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Race Driving Fundamentals: Trail Braking

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Trail Braking


00:00 - While the way we apply and hold brake pressure is important, the way we release the brake pedal at the corner entry is often overlooked or misunderstood.
00:09 Done correctly it achieves two crucial things, first it allows us to brake later since we'll be continuing to slow the car as we simultaneously turn into the corner.
00:21 Secondly by manipulating the brake pressure as we turn in, we can control the weight transfer and therefore the balance of the car.
00:29 This can be used to help overcome an inherent chassis imbalance that may be resulting in a natural tendency to either oversteer or understeer at turn in for example.
00:39 Before we cover the process of trail braking, let's just come back to our traction circle and refresh our memory on what's happening as we go through the braking sequence.
00:49 Remember that in order to generate maximum braking force there's no extra grip available to turn the car.
00:56 To put it another way, when we get to the turn in point we're going to need to reduce the braking force in order to allow the car to turn.
01:04 Conventional thinking when it comes to braking on the road is to brake in a straight line, get completely off the brakes and then begin turning into the corner.
01:12 This all makes sense in light of the available grip from the tyres and it's a safe technique on the road.
01:19 On the racetrack however it creates two problems that are going to cost us a lot of time.
01:24 First of all, if we want to get all of our braking done before we start turning into the corner, we're going to need to brake earlier.
01:31 Secondly, if we plot what this technique would look like on the traction circle, we can see that we're doing a horrible job of exploiting grip from the tyre.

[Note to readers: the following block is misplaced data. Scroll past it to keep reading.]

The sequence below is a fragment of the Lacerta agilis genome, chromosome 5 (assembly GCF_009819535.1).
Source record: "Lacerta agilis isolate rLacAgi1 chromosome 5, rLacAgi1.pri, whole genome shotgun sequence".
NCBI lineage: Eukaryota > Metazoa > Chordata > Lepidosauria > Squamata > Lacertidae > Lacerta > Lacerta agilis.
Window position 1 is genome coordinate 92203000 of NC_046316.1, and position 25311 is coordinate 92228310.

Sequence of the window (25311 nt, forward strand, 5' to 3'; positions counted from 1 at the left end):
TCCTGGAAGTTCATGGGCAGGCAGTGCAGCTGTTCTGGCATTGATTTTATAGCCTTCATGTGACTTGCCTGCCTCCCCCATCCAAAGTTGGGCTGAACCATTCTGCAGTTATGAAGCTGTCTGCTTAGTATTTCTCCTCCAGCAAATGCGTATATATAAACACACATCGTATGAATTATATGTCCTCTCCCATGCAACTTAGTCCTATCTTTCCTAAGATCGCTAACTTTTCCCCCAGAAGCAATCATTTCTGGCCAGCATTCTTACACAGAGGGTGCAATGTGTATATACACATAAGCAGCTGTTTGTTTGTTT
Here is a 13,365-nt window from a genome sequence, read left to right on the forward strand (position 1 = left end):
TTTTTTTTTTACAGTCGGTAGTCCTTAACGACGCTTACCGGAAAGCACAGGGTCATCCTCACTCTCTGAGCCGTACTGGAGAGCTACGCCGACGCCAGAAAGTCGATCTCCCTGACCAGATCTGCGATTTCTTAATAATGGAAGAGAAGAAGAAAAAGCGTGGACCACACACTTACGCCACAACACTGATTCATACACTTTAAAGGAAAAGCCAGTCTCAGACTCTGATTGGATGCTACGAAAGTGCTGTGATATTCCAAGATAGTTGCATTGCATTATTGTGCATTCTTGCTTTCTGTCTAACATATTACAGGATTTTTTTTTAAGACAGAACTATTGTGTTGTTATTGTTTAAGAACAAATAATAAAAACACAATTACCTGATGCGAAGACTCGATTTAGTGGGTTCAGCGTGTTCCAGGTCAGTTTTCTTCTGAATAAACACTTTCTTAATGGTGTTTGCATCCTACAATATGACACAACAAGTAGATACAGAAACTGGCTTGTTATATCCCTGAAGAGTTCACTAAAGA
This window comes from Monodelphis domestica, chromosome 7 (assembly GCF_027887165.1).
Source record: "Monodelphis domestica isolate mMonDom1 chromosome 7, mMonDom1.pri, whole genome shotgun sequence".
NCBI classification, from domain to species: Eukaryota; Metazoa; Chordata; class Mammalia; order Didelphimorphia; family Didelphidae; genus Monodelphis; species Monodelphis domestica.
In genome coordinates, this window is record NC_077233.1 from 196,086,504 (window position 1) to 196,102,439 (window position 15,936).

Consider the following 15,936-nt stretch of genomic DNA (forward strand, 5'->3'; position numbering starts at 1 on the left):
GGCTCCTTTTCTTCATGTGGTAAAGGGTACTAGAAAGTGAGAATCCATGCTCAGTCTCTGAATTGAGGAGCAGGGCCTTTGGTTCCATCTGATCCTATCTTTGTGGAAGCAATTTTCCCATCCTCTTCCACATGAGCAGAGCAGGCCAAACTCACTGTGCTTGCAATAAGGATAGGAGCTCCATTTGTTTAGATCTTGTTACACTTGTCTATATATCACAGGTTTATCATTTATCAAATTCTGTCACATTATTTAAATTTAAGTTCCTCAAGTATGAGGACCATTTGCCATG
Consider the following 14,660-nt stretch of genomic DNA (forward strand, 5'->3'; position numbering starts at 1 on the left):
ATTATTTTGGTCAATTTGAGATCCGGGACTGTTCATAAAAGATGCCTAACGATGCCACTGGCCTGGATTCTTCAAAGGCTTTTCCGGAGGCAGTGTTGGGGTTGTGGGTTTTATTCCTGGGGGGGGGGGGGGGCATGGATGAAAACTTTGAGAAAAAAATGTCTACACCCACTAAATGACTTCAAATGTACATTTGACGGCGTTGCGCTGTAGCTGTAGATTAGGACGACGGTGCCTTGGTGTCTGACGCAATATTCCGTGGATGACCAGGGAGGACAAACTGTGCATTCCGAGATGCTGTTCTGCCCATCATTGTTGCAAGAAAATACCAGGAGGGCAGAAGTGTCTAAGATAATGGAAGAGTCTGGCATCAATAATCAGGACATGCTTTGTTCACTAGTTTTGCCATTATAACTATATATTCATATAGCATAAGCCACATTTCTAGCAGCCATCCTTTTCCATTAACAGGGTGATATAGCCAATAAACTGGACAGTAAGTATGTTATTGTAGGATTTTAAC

01:40 If we take the concept to the extreme, we're only ever applying braking force or cornering force but never a combination of both.
01:49 Remember that ideally we want to ride the rim of the traction circle as we transition from braking to cornering.
01:55 To do this we want to still do the majority of our braking in a straight line, however as we approach the turn in point, we'll begin to release the brake pressure.
02:03 We're not going to completely release the brakes so we'll still continue to slow the car.
02:09 Since we're reduced the brake pressure, we're now asking less from the tyres and this will free up the grip that's required that'll allow us to turn into the corner.
02:18 As we approach the apex we'll require more steering lock which generates more lateral force and this of course means that the tyres won't be able to generate as much braking force so we need to further reduce the brake pressure.
02:31 If we look at the relationship between the brake pressure and steering angle, it'll look something like this.
02:38 We still have an initial drop off in brake pressure as we're nearing the turn in point but then the brake pressure tapers off much more slowly as the steering angle is increased.
02:48 Finally as we get closer to the apex we'll be completely off the brake again.
02:53 Done correctly, the GG diagram should look more like this.
02:57 Although it's not perfectly following the rim of the traction circle, you can see how much more of the tyre's potential grip is now being used.